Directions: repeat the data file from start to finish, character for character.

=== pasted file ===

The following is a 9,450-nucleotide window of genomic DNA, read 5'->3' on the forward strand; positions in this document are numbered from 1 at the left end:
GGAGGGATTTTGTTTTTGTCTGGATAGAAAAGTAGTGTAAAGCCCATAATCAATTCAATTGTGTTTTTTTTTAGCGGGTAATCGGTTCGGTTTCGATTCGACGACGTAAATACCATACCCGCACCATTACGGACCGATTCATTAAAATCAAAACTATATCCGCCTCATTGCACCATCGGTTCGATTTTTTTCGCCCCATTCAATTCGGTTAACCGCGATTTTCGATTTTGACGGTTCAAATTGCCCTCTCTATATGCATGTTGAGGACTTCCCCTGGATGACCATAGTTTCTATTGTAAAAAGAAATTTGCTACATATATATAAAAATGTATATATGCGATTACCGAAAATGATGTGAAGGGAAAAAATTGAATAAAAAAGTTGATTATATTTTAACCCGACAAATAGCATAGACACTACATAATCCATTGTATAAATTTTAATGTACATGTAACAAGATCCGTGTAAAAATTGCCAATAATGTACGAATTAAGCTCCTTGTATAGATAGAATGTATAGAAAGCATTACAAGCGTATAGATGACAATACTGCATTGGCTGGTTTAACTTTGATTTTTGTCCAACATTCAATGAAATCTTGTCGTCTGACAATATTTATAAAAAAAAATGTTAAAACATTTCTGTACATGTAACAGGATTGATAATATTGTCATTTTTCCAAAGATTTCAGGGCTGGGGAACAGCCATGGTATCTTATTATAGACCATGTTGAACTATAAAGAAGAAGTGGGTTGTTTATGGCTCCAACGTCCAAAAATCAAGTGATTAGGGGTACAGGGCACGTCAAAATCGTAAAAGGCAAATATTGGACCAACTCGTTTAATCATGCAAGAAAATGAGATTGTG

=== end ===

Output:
The following is a 9,450-nucleotide window of genomic DNA, read 5'->3' on the forward strand; positions in this document are numbered from 1 at the left end:
GGAGGGATTTTGTTTTTGTCTGGATAGAAAAGTAGTGTAAAGCCCATAATCAATTCAATTGTGTTTTTTTTTAGCGGGTAATCGGTTCGGTTTCGATTCGACGACGTAAATACCATACCCGCACCATTACGGACCGATTCATTAAAATCAAAACTATATCCGCCTCATTGCACCATCGGTTCGATTTTTTTCGCCCCATTCAATTCGGTTAACCGCGATTTTCGATTTTGACGGTTCAAATTGCCCTCTCTATATGCATGTTGAGGACTTCCCCTGGATGACCATAGTTTCTATTGTAAAAAGAAATTTGCTACATATATATAAAAATGTATATATGCGATTACCGAAAATGATGTGAAGGGAAAAAATTGAATAAAAAAGTTGATTATATTTTAACCCGACAAATAGCATAGACACTACATAATCCATTGTATAAATTTTAATGTACATGTAACAAGATCCGTGTAAAAATTGCCAATAATGTACGAATTAAGCTCCTTGTATAGATAGAATGTATAGAAAGCATTACAAGCGTATAGATGACAATACTGCATTGGCTGGTTTAACTTTGATTTTTGTCCAACATTCAATGAAATCTTGTCGTCTGACAATATTTATAAAAAAAAATGTTAAAACATTTCTGTACATGTAACAGGATTGATAATATTGTCATTTTTCCAAAGATTTCAGGGCTGGGGAACAGCCATGGTATCTTATTATAGACCATGTTGAACTATAAAGAAGAAGTGGGTTGTTTATGGCTCCAACGTCCAAAAATCAAGTGATTAGGGGTACAGGGCACGTCAAAATCGTAAAAGGCAAATATTGGACCAACTCGTTTAATCATGCAAGAAAATGAGATTGTG